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November 1973

Clinical and Metabolic Characteristics: Effects on Mortality in Coronary Disease

Author Affiliations

Columbus, Ohio

From the Department of Medicine, Division of Endocrinology and Metabolism, Ohio State University Hospitals, Columbus. Dr. Reynertson is now at the Department of Medicine, University of Alabama, Birmingham.

Arch Intern Med. 1973;132(5):649-653. doi:10.1001/archinte.1973.03650110011003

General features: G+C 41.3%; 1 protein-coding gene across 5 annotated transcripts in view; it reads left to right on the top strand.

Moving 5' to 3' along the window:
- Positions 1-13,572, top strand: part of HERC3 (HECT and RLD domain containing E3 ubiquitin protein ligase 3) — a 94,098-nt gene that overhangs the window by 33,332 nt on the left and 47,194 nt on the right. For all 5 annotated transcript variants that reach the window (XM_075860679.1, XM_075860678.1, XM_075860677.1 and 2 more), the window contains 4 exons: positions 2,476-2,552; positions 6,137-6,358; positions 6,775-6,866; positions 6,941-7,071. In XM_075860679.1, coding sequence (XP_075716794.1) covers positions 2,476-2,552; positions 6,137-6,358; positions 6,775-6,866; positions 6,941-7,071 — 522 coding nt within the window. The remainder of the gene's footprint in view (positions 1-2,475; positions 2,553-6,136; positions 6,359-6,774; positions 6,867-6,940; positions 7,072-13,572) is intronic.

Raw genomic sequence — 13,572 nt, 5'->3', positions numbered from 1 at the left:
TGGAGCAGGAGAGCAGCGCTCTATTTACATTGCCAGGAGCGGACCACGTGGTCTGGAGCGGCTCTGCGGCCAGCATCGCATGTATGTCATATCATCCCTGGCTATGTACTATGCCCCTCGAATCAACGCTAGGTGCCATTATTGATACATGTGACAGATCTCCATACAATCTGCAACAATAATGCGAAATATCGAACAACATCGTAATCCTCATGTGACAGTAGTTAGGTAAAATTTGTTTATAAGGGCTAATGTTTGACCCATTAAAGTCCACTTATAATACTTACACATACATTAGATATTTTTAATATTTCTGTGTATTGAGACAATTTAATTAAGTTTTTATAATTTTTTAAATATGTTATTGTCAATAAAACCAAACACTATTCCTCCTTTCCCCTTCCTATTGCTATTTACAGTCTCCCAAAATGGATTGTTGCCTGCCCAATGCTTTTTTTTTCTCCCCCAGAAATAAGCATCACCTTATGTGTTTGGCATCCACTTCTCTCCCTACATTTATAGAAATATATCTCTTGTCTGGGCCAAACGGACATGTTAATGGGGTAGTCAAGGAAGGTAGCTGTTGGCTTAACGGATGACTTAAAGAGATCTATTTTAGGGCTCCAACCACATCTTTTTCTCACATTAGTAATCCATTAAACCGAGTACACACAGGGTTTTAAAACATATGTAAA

A prospective study of 137 patients aged 50 years or less with coronary heart disease was begun in 1965. Twenty-seven patients have died during the course of the study, all from cardiovascular causes. Clinical and metabolic characteristics on entry into the study have been related to subsequent mortality. The findings suggest that an elevated base line serum cholesterol level is associated with a significantly increased mortality. Myocardial infarction rather than angina pectoris at entry into the study, as well as duration of symptomatic coronary disease prior to entry, were characteristics adversely affecting survival. Serum triglyceride levels, glucose tolerance, immunoreactive insulin responses to orally ingested glucose, and body weight did not appear to affect survival in persons with established coronary heart disease.

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